Do you have kids old enough to be asking about who Martin Luther King Jr. was?
Today is the National holiday that we take to observe this lion of a man, but some of your kids might already be asking about who Martin Luther King Jr. was, and why we celebrate his birthday as a holiday.
You might tell yourself that you don't need to get into the specifics of Martin Luther King Jr., but it's just not enough to be "color blind" and let me tell you why:
Although we live in a predominately white area, my children have friends of many ethnicities: Mexican, Guatemalan, Latin Americans of all flavors, Pacific Islander, and African American. However, while on vacation in Florida (a considerably more diverse state than our own) my son observed, "So many people are wearing their dark skin, mom."
"Wearing." Nice one, mom, way to teach your kids.
We had a conversation about how people come in all different colors, shapes, and backgrounds. How we're a combination of a lot of ethnicities. Why we speak Spanish at Nana and Abuelo's house, but not at Grandma's house. Kids are remarkably perceptive, and with your input, they can deal appropriately with the differences they see--learning to see differences as normal, not as something that determines a person's value.
What you'll say depends on your children, their maturity, and your family background. Seek information beyond your experiences.
Diversity, racism, and other ways we exclude or include people (such as religion) should be up for discussion when you feel your child is ready. Just don't make the mistake of thinking your child isn't ready. By the time they are school-aged, children are perfectly capable of observing people and sorting them according to their own scale.
CivilRights.org suggests the following for children aged 5-8:
A Few Things You Can Do to Raise Children Who are Comfortable with Diversity
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- Populate our lives, and the lives of our children, with friends of diverse backgrounds. Some of us are fortunate enough to live in integrated neighborhoods. Others may want to consider enrolling their children in after school or weekend activities, such as sports leagues, that are integrated.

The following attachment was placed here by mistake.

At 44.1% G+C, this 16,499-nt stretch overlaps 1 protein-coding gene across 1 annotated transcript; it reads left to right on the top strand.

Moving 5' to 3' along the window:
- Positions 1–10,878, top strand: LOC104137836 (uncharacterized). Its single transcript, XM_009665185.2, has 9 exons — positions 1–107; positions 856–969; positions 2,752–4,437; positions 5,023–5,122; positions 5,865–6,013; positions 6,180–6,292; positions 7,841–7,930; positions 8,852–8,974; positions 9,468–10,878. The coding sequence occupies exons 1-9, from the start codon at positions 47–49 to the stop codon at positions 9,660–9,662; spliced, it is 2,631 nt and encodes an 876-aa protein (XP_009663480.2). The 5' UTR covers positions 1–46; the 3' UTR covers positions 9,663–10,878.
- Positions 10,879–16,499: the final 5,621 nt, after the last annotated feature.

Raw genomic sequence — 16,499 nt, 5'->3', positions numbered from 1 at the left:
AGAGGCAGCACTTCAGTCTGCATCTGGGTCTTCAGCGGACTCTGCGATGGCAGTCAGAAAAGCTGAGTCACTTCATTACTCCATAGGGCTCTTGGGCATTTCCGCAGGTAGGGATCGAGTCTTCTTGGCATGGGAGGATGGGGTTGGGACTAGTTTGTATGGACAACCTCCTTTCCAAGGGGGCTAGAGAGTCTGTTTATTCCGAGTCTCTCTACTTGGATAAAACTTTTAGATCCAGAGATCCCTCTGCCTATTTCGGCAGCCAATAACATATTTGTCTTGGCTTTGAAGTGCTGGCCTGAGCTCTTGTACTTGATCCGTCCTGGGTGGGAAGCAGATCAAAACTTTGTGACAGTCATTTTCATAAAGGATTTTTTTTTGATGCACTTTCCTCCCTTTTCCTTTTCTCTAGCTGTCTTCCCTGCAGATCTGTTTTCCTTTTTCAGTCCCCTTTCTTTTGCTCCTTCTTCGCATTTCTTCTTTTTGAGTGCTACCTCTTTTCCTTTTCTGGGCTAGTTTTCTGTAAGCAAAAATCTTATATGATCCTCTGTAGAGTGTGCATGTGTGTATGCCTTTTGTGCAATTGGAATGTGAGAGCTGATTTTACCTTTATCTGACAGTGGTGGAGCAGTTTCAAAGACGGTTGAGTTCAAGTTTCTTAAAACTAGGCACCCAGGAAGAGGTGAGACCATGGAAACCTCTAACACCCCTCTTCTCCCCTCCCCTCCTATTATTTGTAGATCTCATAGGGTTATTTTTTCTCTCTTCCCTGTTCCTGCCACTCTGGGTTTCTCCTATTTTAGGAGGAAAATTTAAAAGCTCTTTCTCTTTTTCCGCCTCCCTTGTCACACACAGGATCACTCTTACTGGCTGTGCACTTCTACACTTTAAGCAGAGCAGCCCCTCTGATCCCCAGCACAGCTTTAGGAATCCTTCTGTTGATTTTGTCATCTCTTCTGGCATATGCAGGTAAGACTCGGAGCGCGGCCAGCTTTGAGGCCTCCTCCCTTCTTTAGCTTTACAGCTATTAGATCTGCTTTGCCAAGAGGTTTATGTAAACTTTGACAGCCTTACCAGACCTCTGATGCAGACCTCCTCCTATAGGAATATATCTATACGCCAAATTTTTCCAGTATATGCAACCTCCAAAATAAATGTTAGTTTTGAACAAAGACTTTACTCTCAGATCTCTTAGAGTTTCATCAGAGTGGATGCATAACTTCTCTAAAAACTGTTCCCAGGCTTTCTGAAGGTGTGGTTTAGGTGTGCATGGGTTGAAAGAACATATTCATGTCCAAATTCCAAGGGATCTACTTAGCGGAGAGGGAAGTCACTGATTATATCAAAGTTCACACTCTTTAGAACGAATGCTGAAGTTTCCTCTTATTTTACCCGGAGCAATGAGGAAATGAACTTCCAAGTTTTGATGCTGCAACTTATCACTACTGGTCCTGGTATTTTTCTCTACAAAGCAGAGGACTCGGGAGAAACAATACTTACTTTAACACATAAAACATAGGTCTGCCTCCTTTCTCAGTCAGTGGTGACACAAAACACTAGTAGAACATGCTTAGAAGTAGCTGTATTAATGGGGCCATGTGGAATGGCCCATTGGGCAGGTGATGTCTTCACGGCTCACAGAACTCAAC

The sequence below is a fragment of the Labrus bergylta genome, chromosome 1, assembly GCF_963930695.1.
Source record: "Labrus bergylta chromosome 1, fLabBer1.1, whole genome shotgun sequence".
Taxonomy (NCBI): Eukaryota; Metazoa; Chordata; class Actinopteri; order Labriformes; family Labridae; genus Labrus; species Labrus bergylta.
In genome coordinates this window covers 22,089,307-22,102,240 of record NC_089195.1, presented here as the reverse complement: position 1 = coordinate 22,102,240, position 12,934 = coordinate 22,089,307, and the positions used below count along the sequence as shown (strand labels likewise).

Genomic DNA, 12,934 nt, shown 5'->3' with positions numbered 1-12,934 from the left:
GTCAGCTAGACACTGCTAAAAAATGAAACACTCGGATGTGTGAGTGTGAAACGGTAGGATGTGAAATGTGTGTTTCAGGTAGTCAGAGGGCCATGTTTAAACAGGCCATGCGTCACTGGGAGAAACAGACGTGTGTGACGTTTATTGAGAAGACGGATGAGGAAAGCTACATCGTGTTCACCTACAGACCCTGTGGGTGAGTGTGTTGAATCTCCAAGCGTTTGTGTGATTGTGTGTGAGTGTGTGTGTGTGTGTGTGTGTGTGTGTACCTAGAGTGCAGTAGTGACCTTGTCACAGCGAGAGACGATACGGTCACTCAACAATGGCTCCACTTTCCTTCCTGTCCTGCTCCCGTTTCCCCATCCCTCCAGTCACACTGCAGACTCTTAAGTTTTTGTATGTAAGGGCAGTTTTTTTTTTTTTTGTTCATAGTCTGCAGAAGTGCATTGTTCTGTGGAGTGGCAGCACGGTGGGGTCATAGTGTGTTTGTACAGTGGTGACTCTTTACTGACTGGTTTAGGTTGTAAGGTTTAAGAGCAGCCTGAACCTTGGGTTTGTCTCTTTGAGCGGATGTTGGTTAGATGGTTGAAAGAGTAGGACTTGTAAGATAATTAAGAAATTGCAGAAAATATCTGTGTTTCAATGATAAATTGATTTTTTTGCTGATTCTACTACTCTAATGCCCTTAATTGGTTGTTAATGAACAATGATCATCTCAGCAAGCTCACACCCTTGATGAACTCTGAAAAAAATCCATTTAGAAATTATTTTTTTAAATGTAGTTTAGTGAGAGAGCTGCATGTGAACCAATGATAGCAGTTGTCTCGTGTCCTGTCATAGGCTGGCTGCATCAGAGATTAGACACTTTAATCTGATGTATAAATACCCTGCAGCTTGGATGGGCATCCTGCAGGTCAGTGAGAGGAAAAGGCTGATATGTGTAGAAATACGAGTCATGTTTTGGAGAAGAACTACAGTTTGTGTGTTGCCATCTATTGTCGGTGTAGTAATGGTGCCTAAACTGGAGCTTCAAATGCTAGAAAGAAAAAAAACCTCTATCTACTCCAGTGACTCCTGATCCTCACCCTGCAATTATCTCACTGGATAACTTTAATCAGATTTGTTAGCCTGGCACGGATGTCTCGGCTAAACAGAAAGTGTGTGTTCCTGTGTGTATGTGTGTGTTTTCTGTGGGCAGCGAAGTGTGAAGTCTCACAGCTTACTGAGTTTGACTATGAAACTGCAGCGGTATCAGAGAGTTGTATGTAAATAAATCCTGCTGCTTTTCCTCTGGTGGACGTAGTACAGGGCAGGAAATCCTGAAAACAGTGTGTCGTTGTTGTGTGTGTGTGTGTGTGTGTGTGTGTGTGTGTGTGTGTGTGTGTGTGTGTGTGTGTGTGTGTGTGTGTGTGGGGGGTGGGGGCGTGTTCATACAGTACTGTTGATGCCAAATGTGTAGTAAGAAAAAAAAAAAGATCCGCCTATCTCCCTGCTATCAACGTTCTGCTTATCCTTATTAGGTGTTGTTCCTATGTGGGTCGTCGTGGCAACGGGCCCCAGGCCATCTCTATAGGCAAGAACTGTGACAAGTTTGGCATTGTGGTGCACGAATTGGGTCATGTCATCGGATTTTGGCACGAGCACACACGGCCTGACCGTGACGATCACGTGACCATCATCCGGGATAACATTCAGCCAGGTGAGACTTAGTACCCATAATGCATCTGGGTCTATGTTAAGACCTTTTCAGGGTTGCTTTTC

- Choose books and toys that include persons of different races and ethnicities.
- Visit museums that feature exhibits about a variety of cultures and religions.
- Celebrate cultural events and attend religious services with friends of different faiths.
- Invite others to share your cultural and religious experiences.
- Get involved in your child's school.
Last year, when my child asked for the first time about Martin Luther King Jr., I told him that he was a great man who encouraged us to treat other people like we would treat ourselves. That at a time when people hated each other for the color of their skin, he had to fight to help people understand that we're all the same inside, that he made America a better place. We celebrate the Doctor's birthday by giving service to our fellow man, by doing something right, and loving the differences that make us all beautiful people.
The truth is that our kids will have to learn about our country's ugly history of race at some point.
Soon I'll have to talk about slavery, Jim Crow, segregation, and Emmett Till . Someday I'll have to discuss Plessy vs. Ferguson, Dred Scott, and Brown vs. Board of Education. Then we'll have to talk about institutional racism and white privilege.
Those painful topics are too much for my young child today, but by not addressing those issues at some point, we do our children a disservice. My children are lucky: these are talks that we have, probably not experiences they'll have. You are the parent, this is one of those things that you have to talk about.
Thoughtfully consider your child's age, maturity, and background. Gently guide a discussion, and remember to be the best example. Start by talking to kids about Martin Luther King Jr. Show them the pictures, ask them what they think, help them understand why we observe this day.
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